Terminalia catappa


Family: Member of the Combretaceace family; other members include Antigua Whitewood (Bucida buceras)

Description: Large, handsome, fast growing tree, attaining height of about 22 m (72 ft.); branches spreading, often in layers; leaves 15-30 cm long (6-12 in.), leathery, turning a striking yellow or red before falling, leaves shed twice a year; malodorous flowers in 15 cm spikes (6 in.), are small and white; female flowers at base of inflorescence recognized by elongated inferior ovary that gives appearance of a longer pedicel; fruit 3.5-5 cm long (1.5-2 in.), somewhat like large almond, single seeded, with fine-flavored, edible kernel, yielding an edible oil, reportedly of excellent flavor.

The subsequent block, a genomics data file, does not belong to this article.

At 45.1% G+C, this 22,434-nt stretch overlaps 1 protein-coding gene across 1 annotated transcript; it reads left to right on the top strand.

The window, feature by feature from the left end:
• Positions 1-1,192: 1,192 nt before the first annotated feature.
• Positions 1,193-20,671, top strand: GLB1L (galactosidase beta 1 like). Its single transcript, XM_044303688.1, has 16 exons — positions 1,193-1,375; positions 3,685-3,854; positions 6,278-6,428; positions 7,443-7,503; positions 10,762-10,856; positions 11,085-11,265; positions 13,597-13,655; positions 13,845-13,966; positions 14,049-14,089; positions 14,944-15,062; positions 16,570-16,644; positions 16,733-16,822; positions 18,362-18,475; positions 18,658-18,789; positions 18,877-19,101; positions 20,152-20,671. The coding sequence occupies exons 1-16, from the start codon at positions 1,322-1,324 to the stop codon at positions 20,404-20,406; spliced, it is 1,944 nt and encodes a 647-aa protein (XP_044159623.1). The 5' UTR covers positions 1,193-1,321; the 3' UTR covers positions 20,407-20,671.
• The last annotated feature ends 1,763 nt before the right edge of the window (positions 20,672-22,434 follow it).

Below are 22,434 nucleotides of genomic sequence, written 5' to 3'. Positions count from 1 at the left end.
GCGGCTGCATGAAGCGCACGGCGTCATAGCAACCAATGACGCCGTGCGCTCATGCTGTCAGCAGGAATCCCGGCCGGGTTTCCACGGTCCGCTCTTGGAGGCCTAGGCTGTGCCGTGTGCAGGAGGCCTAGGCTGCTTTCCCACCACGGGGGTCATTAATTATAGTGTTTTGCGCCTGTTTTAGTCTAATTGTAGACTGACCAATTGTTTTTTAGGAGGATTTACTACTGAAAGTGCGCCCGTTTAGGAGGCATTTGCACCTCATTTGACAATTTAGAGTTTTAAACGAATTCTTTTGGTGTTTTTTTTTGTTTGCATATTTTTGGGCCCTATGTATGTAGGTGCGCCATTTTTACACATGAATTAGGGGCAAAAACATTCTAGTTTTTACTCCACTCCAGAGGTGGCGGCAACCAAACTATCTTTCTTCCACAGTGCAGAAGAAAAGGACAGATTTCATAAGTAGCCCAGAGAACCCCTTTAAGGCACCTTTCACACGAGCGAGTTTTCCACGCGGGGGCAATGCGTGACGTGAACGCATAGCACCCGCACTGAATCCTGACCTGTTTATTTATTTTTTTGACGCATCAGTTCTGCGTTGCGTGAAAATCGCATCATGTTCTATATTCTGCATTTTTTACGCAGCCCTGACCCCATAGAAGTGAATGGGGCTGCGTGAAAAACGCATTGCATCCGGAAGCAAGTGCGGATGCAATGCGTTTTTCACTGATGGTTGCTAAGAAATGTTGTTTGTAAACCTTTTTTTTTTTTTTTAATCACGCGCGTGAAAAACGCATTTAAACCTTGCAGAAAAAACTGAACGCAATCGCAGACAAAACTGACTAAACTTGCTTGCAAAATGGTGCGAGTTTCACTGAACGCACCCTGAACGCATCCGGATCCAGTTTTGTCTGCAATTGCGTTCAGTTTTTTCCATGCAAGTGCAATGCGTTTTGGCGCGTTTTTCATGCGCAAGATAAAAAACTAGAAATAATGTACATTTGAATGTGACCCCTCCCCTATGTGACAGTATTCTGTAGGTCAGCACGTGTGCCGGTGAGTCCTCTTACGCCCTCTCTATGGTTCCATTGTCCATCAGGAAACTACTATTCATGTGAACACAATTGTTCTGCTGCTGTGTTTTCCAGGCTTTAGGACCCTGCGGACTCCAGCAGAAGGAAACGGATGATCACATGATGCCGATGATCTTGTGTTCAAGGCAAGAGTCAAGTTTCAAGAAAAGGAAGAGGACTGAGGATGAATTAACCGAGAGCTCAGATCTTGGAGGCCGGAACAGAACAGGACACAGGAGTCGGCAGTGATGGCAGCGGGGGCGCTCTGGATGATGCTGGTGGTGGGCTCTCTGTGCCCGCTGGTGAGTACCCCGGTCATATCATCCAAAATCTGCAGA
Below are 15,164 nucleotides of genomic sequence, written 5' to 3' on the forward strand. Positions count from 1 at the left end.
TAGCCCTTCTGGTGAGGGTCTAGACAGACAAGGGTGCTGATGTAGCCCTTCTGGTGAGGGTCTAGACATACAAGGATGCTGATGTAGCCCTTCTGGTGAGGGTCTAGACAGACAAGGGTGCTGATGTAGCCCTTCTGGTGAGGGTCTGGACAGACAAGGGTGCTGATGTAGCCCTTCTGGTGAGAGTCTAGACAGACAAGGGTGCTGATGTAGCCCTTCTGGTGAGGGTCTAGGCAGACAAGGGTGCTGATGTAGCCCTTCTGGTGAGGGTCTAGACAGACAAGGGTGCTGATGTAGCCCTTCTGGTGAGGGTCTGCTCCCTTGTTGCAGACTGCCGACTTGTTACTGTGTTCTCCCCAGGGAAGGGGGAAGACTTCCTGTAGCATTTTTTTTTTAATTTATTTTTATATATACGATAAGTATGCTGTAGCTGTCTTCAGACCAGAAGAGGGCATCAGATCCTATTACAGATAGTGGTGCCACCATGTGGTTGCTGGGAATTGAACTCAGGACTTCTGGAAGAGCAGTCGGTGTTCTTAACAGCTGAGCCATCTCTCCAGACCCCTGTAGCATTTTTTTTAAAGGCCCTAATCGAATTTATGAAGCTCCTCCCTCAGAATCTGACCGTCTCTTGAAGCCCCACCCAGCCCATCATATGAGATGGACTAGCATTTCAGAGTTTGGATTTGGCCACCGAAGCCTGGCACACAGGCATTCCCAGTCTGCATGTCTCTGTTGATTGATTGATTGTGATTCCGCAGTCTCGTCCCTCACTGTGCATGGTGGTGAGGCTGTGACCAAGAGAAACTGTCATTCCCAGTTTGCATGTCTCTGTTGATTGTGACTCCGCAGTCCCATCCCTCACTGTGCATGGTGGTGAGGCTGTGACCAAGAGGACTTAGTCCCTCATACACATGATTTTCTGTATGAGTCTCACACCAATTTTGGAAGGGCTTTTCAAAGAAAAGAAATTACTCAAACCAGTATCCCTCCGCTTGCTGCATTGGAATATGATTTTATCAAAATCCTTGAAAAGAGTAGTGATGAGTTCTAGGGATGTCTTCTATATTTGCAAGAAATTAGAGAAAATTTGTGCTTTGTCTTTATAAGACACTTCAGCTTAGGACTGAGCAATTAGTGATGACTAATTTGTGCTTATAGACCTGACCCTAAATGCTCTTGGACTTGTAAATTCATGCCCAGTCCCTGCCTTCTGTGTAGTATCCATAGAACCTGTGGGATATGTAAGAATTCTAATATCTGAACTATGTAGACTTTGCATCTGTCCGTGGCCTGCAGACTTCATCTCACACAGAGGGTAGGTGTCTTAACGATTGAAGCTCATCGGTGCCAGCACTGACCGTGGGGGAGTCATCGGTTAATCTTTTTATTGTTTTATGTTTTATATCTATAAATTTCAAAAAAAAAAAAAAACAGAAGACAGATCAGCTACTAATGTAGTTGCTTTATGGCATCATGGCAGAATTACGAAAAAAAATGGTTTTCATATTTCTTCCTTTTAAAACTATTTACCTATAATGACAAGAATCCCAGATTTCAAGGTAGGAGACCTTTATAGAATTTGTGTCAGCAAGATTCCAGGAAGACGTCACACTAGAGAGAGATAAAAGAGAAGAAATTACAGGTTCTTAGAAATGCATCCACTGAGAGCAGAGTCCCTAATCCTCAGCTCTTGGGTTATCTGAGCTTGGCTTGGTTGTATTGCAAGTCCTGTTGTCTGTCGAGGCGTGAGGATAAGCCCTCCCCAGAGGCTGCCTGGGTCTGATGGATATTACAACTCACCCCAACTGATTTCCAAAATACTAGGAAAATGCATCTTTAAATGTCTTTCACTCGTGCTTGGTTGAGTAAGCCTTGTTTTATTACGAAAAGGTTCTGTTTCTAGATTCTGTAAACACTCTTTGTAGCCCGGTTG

Natural Habitat: Coastal regions of tropics and semi-tropics; propagation by seed, which remains viable for at least one year; germination in 2-4 weeks after planting.

Origin and Distribution: Tree originally from the E. Indies, now common in tropical and semi-tropical regions, especially along coasts.

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